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Examine the Evidence

In Matthew 16, Jesus posed the question to His disciples. “Who do people say the Son of Man is?” The disciples replied, “Some say John the Baptist, others say Elijah, and still others Jeremiah or one of the prophets.” These were dead men who the people believed had come back to life as Jesus. But Jesus turned the question to His disciples. “But what about you? Who do you say I am?” Was Jesus having an identity crisis or was He just trying to determine their foundation of belief? Were they getting to the truth yet? Peter confessed, “You are the Christ, the Son of the Living God.” After living with Jesus for a few years, they finally understood!

So the question is now posed to us, “Who do you say Jesus is?” Some would say Jesus was a good man. Some would say He was a prophet. Some would say He’s a myth; someone designed a religion around this mythical character. But we all have to wrestle with this question because it is foundational to how we live our lives. Let’s examine the evidence for the case of Jesus. Pastor Louie Giglio said in a message recently, “Investigation brings revelation, and we will come to know the reality of Jesus.”

Jesus said He is God – the great I AM. In John 10:30, “I and the Father are one.” Jesus did not die because of the things He did, but what He said about Himself. The Jewish leaders accused Him of blasphemy because of His claim to be God. Jesus claimed it and as proof did miraculous things. Whatever He claimed He backed up with His works. The biblical accounts of Jesus found in the Gospels attest to these works. These were eye-witness accounts of Jesus’ life. The disciples point to Jesus by the way they lived after His death. Something happened that changed their fortitude. At the death of Jesus, they were afraid – hiding from the Jewish leaders fearing that they would be next. However, when Jesus – who claimed that He would die and rise again – did what He said He would do, everything changed.

Jesus was seen after His death. The disciples became empowered by the Truth. The foundation of their beliefs was realized in that moment when they could touch Him and see the nail scars in His hands and feet. It has been noted by historians that each disciple died because of what they believed. They could have recanted and lived; but they died because they knew the truth. John was the only disciple who lived to be an old man. But it wasn’t for the lack of trying to kill him. Many attempts were made, but God allowed him to live so that he could give the revelation of things to come.

But if you don’t believe the Bible, is there other proof of Jesus’ existence? What do we have to point to Jesus’ life – that He was real? Pastor Louie pointed to the Rosetta Stone in the British Museum. It was discovered in Egypt and was dated from 186 B.C. If nothing else, there is a break in history: Before Christ and After Christ. There were many historians from that time period noted the significance of the events that changed people’s lives. Josephus is one of the main historians of that era that notes the Christian religion. There were others too. There was something different about these Christian people.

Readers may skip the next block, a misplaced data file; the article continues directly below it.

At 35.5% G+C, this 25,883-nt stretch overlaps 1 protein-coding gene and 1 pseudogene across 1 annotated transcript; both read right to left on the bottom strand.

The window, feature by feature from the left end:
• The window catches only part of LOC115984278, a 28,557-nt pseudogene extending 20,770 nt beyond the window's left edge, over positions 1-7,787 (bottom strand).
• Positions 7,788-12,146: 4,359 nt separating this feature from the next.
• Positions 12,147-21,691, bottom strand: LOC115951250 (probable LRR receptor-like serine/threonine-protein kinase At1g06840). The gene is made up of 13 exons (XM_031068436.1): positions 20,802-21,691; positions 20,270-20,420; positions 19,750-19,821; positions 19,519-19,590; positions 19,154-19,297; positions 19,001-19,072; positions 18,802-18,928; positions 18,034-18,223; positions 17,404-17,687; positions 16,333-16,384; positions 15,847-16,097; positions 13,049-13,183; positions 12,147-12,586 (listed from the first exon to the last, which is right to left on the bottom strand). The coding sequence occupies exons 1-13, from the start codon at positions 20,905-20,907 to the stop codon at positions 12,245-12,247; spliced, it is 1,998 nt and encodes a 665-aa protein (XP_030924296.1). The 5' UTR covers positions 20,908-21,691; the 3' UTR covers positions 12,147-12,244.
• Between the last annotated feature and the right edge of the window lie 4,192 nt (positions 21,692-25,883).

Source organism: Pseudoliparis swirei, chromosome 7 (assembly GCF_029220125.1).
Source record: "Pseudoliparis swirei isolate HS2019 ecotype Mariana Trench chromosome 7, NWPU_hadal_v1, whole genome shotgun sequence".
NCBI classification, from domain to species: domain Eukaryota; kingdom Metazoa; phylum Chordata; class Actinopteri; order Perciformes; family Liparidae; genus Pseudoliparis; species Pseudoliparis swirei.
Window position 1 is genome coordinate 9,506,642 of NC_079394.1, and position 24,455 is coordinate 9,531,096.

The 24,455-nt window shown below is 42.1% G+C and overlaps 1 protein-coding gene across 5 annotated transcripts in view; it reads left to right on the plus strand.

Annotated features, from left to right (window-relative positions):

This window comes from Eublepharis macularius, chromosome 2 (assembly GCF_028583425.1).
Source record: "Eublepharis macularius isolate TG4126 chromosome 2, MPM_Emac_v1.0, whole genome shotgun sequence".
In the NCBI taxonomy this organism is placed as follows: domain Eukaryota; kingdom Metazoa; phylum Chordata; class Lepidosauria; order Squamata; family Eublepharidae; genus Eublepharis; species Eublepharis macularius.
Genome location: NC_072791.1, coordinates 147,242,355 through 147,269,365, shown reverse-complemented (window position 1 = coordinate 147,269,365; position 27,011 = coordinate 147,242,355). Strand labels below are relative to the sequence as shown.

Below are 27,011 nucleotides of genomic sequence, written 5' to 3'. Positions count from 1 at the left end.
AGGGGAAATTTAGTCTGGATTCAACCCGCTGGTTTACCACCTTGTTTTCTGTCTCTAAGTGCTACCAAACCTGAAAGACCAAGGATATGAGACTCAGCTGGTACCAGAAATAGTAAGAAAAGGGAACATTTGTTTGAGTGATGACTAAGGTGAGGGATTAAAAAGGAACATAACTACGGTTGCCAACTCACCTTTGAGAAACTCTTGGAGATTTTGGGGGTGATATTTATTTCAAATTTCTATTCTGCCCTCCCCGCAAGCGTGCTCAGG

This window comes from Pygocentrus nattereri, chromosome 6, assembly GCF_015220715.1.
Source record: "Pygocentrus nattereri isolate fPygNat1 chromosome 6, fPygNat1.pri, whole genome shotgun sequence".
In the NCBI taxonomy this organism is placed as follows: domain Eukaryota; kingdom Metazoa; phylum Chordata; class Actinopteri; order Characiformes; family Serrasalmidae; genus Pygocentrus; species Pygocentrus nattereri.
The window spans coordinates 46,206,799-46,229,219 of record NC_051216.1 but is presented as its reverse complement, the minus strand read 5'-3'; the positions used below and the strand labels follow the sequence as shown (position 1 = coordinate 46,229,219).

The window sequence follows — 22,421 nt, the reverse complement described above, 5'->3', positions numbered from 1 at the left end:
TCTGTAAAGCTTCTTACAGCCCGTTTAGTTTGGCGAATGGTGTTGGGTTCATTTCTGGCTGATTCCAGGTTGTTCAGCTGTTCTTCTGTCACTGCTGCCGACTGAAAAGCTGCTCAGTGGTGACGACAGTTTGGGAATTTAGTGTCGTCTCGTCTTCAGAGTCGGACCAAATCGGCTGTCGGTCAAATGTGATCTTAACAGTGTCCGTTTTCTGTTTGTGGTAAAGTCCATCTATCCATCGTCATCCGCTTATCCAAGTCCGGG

Pastor Louie noted from Josh McDowell and C.S. Lewis that there were three ways to consider Jesus – he was a liar; he was a lunatic or He is Lord. One of these is the truth, and we have to determine by the evidence given by Jesus’ claims; His actions about His claims; by historical evidence of these accounts; and by changed lives of those who believe. This is foundation truth that will change how we live.

If Jesus is Lord, then that changes everything. Our circumstances can be seen through that lens. If Jesus brings something into our lives, then it is for a purpose. We are told to endure it because it will strengthen our faith. It will give us greater understanding of Jesus’ character during those trials. We can believe what Jesus said about Himself because He proved it on the cross. He loved us enough to die for us and give us eternal life if we just believe He is who He says He is. Examine the evidence and settle the issue in your heart. There is no greater time than in the present. Investigation brings revelation. Settle the matter and live as you believe it is true.

The scroll of Isaiah the prophet was handed to him. He unrolled the scroll and found the place where this was written:

“The Spirit of the Lord is upon me,
for he has anointed me to bring Good News to the poor.
He has sent me to proclaim that captives will be released,
that the blind will see,
that the oppressed will be set free,
and that the time of the Lord’s favor has come.”